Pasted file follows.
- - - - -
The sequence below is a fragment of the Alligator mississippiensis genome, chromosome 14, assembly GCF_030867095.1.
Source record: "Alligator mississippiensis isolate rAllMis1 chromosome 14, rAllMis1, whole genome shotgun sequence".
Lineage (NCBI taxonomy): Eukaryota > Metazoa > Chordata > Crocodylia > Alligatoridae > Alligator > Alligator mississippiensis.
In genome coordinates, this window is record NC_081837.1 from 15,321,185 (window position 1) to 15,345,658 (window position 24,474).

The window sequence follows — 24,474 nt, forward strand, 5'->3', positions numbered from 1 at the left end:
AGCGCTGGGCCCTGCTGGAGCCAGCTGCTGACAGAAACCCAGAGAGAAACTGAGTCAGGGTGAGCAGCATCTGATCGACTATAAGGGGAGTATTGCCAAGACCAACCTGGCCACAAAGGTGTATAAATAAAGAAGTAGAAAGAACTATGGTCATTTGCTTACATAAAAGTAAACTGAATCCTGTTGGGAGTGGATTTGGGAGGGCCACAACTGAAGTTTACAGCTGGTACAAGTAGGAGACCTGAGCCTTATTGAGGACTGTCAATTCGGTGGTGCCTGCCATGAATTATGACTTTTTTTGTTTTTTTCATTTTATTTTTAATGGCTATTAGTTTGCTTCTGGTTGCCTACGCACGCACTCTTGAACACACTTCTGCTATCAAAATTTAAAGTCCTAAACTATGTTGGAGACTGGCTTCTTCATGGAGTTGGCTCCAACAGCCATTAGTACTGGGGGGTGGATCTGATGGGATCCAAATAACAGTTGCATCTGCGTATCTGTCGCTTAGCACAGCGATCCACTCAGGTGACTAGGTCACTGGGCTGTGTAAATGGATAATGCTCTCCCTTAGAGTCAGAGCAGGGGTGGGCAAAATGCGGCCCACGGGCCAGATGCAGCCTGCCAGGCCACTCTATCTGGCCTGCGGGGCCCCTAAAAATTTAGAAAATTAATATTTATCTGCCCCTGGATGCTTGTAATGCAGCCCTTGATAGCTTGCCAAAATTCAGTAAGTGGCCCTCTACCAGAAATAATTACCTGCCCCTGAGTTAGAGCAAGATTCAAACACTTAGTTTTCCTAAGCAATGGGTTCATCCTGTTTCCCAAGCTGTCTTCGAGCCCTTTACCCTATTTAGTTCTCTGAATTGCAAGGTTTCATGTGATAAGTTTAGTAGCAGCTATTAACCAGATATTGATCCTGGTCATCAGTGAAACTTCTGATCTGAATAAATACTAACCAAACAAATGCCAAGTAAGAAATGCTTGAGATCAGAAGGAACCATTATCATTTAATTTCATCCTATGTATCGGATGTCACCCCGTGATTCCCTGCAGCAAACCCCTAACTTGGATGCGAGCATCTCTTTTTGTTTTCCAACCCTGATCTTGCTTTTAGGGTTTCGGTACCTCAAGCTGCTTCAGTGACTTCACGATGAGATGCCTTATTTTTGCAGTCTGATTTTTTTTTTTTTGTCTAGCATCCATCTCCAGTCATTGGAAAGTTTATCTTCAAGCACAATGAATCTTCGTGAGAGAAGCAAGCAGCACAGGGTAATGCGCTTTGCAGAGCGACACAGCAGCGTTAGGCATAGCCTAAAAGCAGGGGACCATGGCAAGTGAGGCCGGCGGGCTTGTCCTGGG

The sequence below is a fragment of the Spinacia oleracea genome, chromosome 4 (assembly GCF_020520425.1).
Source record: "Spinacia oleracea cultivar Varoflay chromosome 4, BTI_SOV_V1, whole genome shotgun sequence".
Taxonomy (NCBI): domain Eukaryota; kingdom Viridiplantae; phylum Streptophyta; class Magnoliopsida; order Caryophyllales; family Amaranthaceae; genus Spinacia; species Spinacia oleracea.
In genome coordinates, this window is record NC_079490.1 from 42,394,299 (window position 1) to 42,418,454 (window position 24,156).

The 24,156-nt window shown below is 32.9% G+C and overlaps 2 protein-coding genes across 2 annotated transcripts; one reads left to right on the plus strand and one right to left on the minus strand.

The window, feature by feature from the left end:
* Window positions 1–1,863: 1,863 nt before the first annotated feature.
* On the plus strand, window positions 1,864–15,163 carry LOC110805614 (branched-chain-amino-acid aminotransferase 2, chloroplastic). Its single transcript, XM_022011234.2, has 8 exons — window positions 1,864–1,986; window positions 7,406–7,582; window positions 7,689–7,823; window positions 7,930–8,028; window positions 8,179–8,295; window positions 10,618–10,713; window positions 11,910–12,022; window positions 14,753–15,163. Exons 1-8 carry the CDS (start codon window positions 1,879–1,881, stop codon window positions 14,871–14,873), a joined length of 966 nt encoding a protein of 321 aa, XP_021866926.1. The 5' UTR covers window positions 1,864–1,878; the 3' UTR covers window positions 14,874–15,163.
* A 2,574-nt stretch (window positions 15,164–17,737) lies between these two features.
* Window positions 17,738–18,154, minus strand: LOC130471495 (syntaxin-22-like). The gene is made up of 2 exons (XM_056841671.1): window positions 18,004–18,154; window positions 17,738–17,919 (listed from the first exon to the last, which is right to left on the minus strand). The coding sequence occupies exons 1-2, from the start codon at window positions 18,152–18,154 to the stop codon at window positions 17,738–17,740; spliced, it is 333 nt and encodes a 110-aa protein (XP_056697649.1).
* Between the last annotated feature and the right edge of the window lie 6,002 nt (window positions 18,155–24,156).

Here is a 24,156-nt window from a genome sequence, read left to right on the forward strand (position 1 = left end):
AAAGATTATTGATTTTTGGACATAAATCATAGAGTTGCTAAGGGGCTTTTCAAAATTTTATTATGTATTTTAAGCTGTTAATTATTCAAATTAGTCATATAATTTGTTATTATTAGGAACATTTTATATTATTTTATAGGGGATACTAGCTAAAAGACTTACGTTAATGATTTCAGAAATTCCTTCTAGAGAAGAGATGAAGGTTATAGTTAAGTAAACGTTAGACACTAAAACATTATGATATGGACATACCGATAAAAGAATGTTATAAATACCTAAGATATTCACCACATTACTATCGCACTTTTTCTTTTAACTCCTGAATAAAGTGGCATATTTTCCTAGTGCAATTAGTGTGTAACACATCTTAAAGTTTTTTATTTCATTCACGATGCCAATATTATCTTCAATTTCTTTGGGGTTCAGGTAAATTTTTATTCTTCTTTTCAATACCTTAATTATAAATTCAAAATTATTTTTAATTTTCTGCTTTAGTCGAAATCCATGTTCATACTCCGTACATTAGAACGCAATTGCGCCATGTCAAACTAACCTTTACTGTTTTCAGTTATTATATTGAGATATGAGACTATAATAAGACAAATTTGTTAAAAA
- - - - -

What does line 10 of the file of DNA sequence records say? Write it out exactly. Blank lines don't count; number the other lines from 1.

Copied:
In genome coordinates, this window is record NC_079490.1 from 42,394,299 (window position 1) to 42,418,454 (window position 24,156).